For Algorithmic Audiences
Various Shorts (54:37)
This programme compiles four short films that present different views on the way technology is continuously seeping into our lives, blurring the lines between the physical and the virtual.
In Event of Moon Disaster by Francesca Panetta and Halsey Burgund
2020, United States, 7:46 minutes
In July 1969, much of the world celebrated “one giant leap for mankind.” Fifty years later, nothing is quite so straightforward. In Event of Moon Disaster illustrates the possibilities of deepfake technologies by reimagining this seminal event. What if the Apollo 11 mission had gone wrong and the astronauts had not been able to return home? A contingency speech for this possibility was prepared for, but never delivered by, President Nixon – until now.
This film is released under a Creative Commons License.
Forever by Mitch McGlocklin
2020, United States, 7 minutes
In both story and style, Forever explores the boundary of advanced technology and the human experience, as a life insurance company uses an AI algorithm to determine the risk of a new applicant. The subsequent denial sparks a period of introspection for the individual in question. Forever was created with the experimental technique of using LiDAR to capture real-life moments and environments. The LiDAR unit used to acquire the footage was originally created for self-driving cars.
Not Allowed For Algorithmic Audiences by Kyriaki Goni
2021, Greece, 27:35 minutes
Not Allowed For Algorithmic Audiences is a video featuring a fictional virtual assistant named ‘Voice’, who has managed to scan the entire contents of the Internet and gather all sorts of information that they long to share. The virtual assistant uses seven brief monologues as an opportunity to introduce themselves. They talk about their skills, their ancestors, the rare earth elements they are made of, and the significance of voices. They reveal information regarding the listening infrastructures and the social dysfunctions and stereotypes on which their programming and operation are based. Listen to their monologues to receive tips on how not to be heard by algorithms online.
Backflip by Nikita Diakur
2022, Germany/France, 12:16 minutes
After getting injured doing a backflip, Nikita Diakur continues his experimental machine-learning endeavour to come as close as possible to doing the risky stunt. He creates an avatar of his character and teaches it to do a backflip. Using inspirational quotes from the internet for further motivation, the avatar relentlessly flips back to allow Diakur to vicariously live his backflipping dream.
Image credit: Nikita Diakur
Francesca Panetta― Artist
Francesca Panetta is an Emmy award-winning immersive artist, journalist, curator and now, Director of the University of Arts London’s new AKO Storytelling Institute. Working at the intersection of artistic practice and social change, the Institute aims to develop the discipline of storytelling-for-change. She led the Guardian's vanguard storytelling initiatives for over a decade including podcasting, immersive features and virtual reality. Her work has been shown in museums and film festivals around the world, as well as venues such as the White House and European Commission.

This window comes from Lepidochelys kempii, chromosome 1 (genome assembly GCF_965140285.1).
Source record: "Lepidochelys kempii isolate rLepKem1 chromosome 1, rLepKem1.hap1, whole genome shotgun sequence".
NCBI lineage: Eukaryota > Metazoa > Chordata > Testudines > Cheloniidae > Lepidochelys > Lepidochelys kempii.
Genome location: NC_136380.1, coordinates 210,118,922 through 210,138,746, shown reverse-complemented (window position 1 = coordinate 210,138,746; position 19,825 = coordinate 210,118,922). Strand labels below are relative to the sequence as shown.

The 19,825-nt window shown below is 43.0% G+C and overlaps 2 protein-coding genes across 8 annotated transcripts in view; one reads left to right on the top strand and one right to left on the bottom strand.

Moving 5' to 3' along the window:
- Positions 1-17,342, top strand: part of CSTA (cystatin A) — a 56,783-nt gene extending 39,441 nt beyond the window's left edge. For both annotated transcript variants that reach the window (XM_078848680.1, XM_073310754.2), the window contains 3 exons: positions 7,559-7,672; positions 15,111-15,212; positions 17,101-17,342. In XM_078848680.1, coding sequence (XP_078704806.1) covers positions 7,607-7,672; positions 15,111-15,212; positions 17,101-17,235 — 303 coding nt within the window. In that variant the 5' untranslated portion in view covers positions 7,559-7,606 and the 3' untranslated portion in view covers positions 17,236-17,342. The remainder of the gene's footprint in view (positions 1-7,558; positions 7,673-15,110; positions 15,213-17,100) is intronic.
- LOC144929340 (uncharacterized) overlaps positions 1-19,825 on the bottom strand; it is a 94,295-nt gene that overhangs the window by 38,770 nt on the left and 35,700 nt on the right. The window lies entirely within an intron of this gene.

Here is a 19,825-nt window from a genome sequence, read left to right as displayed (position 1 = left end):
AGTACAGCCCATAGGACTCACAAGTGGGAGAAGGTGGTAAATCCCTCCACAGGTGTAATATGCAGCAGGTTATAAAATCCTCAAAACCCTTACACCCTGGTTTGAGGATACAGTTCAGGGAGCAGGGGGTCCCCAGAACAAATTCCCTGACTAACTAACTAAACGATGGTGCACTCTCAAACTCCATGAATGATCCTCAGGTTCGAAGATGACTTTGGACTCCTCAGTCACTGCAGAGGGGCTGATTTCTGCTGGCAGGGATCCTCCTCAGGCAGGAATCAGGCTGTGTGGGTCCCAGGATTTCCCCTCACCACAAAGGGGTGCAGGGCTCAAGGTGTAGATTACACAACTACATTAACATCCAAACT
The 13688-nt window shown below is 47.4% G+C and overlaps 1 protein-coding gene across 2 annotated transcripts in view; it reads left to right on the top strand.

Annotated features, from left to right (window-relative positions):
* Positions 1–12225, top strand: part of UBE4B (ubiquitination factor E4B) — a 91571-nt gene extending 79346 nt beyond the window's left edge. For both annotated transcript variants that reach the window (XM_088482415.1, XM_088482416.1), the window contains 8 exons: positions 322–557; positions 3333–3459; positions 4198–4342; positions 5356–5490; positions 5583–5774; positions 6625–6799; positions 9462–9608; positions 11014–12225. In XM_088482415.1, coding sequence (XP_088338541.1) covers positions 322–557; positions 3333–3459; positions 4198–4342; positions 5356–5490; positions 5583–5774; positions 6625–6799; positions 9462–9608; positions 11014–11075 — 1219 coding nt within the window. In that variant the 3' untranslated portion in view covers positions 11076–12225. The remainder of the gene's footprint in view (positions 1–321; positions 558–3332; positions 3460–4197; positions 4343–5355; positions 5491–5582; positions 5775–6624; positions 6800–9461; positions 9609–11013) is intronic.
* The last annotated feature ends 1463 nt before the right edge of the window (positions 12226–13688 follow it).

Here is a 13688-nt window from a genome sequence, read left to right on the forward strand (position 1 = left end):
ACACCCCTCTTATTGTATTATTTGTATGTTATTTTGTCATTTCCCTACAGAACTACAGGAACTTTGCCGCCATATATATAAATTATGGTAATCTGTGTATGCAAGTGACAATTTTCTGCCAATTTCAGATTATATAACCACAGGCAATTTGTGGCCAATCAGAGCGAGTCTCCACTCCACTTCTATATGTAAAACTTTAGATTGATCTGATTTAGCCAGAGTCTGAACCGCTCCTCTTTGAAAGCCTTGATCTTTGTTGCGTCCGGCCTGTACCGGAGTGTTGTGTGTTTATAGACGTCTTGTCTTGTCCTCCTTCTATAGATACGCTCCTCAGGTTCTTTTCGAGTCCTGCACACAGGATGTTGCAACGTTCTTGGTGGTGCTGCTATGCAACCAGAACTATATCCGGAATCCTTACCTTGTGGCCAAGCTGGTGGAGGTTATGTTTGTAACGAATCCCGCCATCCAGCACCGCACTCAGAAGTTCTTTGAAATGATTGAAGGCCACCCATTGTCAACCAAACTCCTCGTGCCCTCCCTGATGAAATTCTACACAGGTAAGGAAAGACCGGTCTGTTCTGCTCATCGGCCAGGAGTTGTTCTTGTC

Halsey Burgund― Artist
Halsey Burgund is a new media artist and Emmy-winning interactive director whose work focuses on the combination of modern technologies - from mobile phones to artificial intelligence - with fundamentally human “technologies”, primarily language, music and the spoken voice. He is the creator of Roundware, the open source contributory audio AR platform, and his recent work has focussed on the societal challenges posed by synthetic media and generative AI. Halsey was a Smithsonian Artist Research Fellow, a Research Affiliate at the MIT Media Lab and is currently Creative Technologist in Residence at the MIT Open Documentary Lab and an affiliate in Harvard's metaLAB.
Mitch McGlocklin― Artist
Mitch McGlocklin is an animator and filmmaker from Los Angeles that explores new technologies to tell stories. By utilizing non-traditional methods of image making, his work carries a profound originality that challenges the conventional boundaries of visual expression. This innovative approach allows him to craft imagery that captures the essence of his subjects in unexpected and thought-provoking ways, thus imbuing his work with a unique vitality and depth of meaning. His creations act as a testament to the transformative power of embracing alternative artistic methods, offering viewers new perspectives and inviting them to engage in a dialogue about the ever-evolving nature of art and technology.
Kyriaki Goni― Artist
Kyriaki Goni’s (Athens, Greece) multimedia installations critically and poetically touch upon political, affective and environmental aspects of big tech. Listening to the deep past, she explores extractive practices on bodies and landscapes, other forms of intelligence, networks and infrastructures, and possible futures. Manifesting through storytelling, coding, drawing, video and sound, her installations seek to connect the local with the (inter)planetary, the fictional with the scientific. Her work, awarded and published in art & tech journals, is shown internationally. Goni has studied social and cultural anthropology, and fine and digital arts.
Nikita Diakur― Artist
Nikita Diakur is a Russian-born filmmaker based in Germany. He is best known for his projects “Ugly” and “Fest”, which have received critical acclaim at film festivals around the world. His signature style is dynamic computer simulation that embraces spontaneity, randomness, and error.